Honestly, facts are that those are honest fears. Healthy ones, even.
1. Even indoor cats still have enough instinct left to know to be worried during thunderstorms.
2. And it's a GOOD idea for cats to be afraid of airplanes/cars/other loud noises. There are other reasons, but one of the MAIN reasons that my cat is an indoor-except-while-leashed cat is that he isn't very frightened of cars. He doesn't run away when a car passes. This would put him in danger of being hit and I make certain he never goes outside alone for that reason.
3. Although many cats love to play with plastic bags, all it takes is one frightening experience of getting stuck in one to turn them off. And it's perfectly reasonable and rational for any creature to fear something that has hurt them before.
4. Again, the yelling is a reasonable fear. Even humans get nervous when someone raises their voice. We start wondering what happened. "Is it something I did? Are they angry at me? Am I going to be punished? Am I going to be hit or hurt?"
Trying to "accustom" your cat to these noises will likely just make the problem worse. My cat is brazen and imperturbable, but my husband's cat is a flighty, nervous creature like yours. She's sometimes even frightened by sudden movements or the air cutting on as she walks by it. What you might try: homeopathic anxiety remedies. You can find them in any pet store.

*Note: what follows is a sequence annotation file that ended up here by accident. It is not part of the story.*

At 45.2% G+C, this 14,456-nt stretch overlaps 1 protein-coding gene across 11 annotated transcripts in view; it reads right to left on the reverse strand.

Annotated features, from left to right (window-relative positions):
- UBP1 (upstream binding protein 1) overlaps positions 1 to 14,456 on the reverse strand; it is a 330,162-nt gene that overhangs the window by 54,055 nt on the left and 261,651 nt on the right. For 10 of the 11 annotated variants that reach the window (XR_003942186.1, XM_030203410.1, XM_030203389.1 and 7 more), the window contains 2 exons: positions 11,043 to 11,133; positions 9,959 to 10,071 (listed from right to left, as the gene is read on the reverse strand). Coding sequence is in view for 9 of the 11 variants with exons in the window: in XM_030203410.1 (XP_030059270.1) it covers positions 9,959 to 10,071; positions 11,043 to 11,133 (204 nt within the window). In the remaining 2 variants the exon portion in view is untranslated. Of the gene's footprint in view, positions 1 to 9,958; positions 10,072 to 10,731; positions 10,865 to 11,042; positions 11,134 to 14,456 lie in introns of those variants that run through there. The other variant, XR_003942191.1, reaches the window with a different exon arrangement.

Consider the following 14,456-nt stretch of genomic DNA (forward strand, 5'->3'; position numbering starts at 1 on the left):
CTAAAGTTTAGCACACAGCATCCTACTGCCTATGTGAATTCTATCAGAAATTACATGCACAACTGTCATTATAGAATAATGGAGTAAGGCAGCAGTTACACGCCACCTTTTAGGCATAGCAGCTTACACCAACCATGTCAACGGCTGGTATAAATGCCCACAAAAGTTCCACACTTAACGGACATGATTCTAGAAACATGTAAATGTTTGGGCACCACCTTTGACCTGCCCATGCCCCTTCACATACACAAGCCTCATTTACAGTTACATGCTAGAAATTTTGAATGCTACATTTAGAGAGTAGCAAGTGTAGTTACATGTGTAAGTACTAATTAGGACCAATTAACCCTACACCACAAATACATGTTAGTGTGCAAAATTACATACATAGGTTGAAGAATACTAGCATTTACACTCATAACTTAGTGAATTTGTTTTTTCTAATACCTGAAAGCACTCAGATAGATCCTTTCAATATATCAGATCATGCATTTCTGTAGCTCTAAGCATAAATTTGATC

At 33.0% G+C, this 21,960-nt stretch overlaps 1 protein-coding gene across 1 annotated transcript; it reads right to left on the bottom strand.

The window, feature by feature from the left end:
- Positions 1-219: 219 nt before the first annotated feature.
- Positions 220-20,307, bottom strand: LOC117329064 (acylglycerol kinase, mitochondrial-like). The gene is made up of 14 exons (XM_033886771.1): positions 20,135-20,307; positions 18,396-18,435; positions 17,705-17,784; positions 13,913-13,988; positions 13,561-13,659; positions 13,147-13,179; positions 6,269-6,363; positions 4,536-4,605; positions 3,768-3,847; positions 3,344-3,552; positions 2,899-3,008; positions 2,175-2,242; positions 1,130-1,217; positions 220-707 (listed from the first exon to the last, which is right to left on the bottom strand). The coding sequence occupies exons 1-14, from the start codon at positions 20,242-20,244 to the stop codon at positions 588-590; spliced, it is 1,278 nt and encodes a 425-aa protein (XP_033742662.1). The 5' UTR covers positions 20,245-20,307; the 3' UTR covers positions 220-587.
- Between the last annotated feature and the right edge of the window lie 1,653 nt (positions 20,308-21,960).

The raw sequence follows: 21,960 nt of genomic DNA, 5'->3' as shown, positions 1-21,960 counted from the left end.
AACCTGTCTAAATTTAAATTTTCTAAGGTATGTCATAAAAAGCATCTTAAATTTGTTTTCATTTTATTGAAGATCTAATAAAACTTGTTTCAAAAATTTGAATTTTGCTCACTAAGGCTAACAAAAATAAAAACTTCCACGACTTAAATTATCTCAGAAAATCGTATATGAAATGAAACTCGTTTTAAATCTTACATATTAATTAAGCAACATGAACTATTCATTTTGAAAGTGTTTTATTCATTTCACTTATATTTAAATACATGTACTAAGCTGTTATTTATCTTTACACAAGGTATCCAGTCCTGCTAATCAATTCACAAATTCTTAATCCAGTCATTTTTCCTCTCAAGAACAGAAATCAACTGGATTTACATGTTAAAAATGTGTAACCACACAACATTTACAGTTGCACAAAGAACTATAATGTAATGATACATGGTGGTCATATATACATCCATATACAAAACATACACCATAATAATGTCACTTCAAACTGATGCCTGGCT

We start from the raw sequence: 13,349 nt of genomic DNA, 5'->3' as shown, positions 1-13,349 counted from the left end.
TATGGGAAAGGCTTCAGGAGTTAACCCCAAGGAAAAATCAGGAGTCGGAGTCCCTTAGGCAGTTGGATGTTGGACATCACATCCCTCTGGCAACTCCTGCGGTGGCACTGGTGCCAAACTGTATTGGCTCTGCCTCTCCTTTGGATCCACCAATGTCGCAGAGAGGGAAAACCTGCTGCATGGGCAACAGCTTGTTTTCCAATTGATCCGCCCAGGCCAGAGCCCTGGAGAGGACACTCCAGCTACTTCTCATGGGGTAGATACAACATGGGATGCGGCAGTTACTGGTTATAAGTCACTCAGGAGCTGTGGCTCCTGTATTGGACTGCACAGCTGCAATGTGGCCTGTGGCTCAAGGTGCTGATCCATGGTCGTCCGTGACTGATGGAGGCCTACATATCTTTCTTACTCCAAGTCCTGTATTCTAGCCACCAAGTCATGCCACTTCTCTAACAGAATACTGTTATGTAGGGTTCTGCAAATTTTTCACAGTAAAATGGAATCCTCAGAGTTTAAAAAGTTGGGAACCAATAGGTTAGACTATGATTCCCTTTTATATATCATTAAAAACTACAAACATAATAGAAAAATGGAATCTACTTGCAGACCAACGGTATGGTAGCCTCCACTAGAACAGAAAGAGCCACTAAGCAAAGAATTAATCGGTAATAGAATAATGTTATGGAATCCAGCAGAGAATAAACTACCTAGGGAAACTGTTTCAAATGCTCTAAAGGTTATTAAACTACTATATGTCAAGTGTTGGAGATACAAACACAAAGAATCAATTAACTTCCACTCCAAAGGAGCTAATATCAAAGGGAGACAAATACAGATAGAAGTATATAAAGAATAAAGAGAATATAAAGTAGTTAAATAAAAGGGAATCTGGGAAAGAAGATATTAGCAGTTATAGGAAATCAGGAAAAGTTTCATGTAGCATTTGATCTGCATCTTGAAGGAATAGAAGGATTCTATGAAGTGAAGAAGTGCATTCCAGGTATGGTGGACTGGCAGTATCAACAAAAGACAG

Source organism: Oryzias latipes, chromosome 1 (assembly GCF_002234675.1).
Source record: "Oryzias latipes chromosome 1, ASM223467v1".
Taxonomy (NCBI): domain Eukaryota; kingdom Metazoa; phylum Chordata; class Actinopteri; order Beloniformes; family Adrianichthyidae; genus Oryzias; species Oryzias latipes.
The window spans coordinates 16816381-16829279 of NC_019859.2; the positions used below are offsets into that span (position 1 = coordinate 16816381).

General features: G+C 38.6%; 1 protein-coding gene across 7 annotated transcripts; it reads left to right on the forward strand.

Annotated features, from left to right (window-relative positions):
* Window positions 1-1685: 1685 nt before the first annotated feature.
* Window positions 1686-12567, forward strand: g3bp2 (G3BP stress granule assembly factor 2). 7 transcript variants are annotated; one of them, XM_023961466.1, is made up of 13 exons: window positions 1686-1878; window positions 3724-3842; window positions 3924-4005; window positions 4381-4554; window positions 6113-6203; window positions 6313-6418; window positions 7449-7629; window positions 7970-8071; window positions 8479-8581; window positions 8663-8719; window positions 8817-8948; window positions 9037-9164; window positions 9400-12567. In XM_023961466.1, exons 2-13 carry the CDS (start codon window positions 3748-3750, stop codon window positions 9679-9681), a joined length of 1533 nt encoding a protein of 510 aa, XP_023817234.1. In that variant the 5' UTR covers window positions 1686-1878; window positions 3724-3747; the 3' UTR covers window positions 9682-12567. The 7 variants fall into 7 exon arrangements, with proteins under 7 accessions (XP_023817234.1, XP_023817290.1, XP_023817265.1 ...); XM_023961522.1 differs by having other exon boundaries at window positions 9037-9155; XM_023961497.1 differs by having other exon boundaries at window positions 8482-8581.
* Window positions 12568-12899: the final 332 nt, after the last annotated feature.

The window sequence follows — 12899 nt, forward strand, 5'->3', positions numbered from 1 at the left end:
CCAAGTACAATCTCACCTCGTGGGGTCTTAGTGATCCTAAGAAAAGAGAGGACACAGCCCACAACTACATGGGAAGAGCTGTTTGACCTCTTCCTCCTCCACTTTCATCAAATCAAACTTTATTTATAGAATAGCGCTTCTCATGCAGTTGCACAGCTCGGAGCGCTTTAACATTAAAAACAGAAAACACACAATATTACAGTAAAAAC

Most of them contain only natural oils or essences which are known to be relaxing and have little to no side effects, like chamomile. Some remedies contain concentrated doses of tryptophan, the famous "sleepy" amino acid found in turkey. Since these items are based on natural ingredients with low side effects, they are generally safe to give daily, but you may want to check with your veterinarian before beginning a regimen with your cat.
Don't think of it as drugging up your cat. Humans have been doing things like drinking chamomile tea and comfort foods for centuries to help us mellow out. Your cat won't be stoned and shouldn't sleep more than is normal for him. It will just help smooth out the peaks of his anxiety into something a little more manageable.
Just make sure you get something easy to administer. Paste/gels or liquids work best. With a paste or gel, just quickly swipe it onto his lips before he has a chance to react. Cats instinctively MUST lick it off, and the job is done. If your cat, like my husband's, is too flighty even for that, get a liquid and lace your cat's water or food with it.
My cat is brazen and imperturbable, but my husband's cat is a flighty, nervous creature. She's sometimes even frightened by sudden movements or the a/c cutting on as she walks by it.